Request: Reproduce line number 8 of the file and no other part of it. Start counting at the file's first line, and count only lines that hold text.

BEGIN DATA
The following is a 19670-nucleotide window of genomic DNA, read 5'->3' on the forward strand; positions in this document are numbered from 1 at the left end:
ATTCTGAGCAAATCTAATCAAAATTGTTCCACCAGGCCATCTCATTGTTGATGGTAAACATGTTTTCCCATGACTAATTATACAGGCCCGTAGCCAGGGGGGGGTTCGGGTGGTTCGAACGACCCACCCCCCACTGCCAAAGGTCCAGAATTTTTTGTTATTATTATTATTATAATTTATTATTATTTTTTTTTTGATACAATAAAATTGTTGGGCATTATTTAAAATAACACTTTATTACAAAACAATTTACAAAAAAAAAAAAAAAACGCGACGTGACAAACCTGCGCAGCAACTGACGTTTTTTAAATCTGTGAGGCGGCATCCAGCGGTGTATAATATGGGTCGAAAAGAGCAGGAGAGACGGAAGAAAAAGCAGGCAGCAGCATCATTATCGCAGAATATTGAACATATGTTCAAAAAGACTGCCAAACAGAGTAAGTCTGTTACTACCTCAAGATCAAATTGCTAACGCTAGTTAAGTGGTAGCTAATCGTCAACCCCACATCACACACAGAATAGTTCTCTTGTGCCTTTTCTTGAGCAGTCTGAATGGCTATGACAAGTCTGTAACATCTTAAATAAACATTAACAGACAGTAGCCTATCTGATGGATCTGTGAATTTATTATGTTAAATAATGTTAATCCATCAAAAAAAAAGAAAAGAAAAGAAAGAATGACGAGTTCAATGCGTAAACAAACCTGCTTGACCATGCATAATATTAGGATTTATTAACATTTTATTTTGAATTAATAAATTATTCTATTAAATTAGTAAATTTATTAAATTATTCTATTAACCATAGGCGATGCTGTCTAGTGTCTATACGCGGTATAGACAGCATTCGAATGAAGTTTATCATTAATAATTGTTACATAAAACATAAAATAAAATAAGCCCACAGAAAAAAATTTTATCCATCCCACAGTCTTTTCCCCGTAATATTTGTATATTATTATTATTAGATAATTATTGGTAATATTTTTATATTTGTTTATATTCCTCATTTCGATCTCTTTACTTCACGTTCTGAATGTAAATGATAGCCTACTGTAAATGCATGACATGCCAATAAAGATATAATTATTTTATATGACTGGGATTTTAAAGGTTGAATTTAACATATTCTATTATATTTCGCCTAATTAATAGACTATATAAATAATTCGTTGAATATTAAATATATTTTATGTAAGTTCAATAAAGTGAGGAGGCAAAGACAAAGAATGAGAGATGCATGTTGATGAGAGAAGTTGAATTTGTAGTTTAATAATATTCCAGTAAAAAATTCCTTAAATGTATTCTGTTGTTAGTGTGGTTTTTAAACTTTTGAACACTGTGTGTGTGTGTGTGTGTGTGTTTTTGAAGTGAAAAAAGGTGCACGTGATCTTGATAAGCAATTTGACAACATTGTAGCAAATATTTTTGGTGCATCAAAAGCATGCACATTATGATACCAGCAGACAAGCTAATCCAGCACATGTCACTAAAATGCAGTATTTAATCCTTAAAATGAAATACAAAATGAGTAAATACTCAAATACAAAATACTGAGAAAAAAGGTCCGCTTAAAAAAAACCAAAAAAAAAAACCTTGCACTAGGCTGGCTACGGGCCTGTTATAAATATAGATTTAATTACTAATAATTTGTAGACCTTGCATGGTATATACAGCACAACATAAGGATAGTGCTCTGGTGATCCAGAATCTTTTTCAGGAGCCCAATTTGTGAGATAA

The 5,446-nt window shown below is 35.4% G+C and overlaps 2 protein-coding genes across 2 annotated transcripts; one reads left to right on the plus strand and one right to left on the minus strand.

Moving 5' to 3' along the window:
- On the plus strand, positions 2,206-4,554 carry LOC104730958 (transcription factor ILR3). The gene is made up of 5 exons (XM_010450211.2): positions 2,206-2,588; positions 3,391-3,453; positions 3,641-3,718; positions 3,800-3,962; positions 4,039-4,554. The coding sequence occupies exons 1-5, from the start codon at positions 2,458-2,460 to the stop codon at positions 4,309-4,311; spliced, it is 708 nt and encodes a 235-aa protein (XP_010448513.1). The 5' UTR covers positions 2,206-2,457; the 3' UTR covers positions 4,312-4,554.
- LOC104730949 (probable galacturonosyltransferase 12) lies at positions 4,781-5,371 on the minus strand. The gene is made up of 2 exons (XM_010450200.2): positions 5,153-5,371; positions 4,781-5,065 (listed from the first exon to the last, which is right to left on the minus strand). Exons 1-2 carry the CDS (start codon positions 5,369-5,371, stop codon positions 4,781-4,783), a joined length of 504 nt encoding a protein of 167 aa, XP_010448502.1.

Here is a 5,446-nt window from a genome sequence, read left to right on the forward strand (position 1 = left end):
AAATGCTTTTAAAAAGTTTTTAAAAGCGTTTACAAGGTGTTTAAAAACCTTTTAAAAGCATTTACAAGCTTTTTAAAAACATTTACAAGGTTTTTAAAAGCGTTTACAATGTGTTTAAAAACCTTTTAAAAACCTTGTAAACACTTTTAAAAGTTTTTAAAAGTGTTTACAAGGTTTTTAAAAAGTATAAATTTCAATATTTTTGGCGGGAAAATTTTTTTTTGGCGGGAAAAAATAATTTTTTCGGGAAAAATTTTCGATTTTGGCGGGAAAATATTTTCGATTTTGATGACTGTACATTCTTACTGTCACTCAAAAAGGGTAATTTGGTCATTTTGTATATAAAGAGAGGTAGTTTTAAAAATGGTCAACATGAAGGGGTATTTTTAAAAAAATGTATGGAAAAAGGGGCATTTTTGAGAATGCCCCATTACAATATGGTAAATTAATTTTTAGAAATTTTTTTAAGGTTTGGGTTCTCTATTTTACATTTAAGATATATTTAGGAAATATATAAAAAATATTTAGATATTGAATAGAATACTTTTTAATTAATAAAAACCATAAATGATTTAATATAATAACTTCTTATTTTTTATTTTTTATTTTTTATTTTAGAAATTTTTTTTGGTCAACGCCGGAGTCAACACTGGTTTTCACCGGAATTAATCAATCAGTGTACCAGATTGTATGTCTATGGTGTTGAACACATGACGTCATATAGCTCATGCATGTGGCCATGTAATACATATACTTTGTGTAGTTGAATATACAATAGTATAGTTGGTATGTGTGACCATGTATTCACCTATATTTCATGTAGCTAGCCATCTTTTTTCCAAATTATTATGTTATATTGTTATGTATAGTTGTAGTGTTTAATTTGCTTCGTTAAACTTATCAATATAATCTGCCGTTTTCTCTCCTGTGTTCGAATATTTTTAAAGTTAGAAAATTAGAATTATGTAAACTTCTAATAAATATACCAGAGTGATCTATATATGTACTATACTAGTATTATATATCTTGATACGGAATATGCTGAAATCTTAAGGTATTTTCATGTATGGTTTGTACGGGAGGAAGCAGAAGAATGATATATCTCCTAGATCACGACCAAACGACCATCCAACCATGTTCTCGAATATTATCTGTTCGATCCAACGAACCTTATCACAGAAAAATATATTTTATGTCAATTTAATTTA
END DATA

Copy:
AAATGCTTTTAAAAAGTTTTTAAAAGCGTTTACAAGGTGTTTAAAAACCTTTTAAAAGCATTTACAAGCTTTTTAAAAACATTTACAAGGTTTTTAAAAGCGTTTACAATGTGTTTAAAAACCTTTTAAAAACCTTGTAAACACTTTTAAAAGTTTTTAAAAGTGTTTACAAGGTTTTTAAAAAGTATAAATTTCAATATTTTTGGCGGGAAAATTTTTTTTTGGCGGGAAAAAATAATTTTTTCGGGAAAAATTTTCGATTTTGGCGGGAAAATATTTTCGATTTTGATGACTGTACATTCTTACTGTCACTCAAAAAGGGTAATTTGGTCATTTTGTATATAAAGAGAGGTAGTTTTAAAAATGGTCAACATGAAGGGGTATTTTTAAAAAAATGTATGGAAAAAGGGGCATTTTTGAGAATGCCCCATTACAATATGGTAAATTAATTTTTAGAAATTTTTTTAAGGTTTGGGTTCTCTATTTTACATTTAAGATATATTTAGGAAATATATAAAAAATATTTAGATATTGAATAGAATACTTTTTAATTAATAAAAACCATAAATGATTTAATATAATAACTTCTTATTTTTTATTTTTTATTTTTTATTTTAGAAATTTTTTTTGGTCAACGCCGGAGTCAACACTGGTTTTCACCGGAATTAATCAATCAGTGTACCAGATTGTATGTCTATGGTGTTGAACACATGACGTCATATAGCTCATGCATGTGGCCATGTAATACATATACTTTGTGTAGTTGAATATACAATAGTATAGTTGGTATGTGTGACCATGTATTCACCTATATTTCATGTAGCTAGCCATCTTTTTTCCAAATTATTATGTTATATTGTTATGTATAGTTGTAGTGTTTAATTTGCTTCGTTAAACTTATCAATATAATCTGCCGTTTTCTCTCCTGTGTTCGAATATTTTTAAAGTTAGAAAATTAGAATTATGTAAACTTCTAATAAATATACCAGAGTGATCTATATATGTACTATACTAGTATTATATATCTTGATACGGAATATGCTGAAATCTTAAGGTATTTTCATGTATGGTTTGTACGGGAGGAAGCAGAAGAATGATATATCTCCTAGATCACGACCAAACGACCATCCAACCATGTTCTCGAATATTATCTGTTCGATCCAACGAACCTTATCACAGAAAAATATATTTTATGTCAATTTAATTTA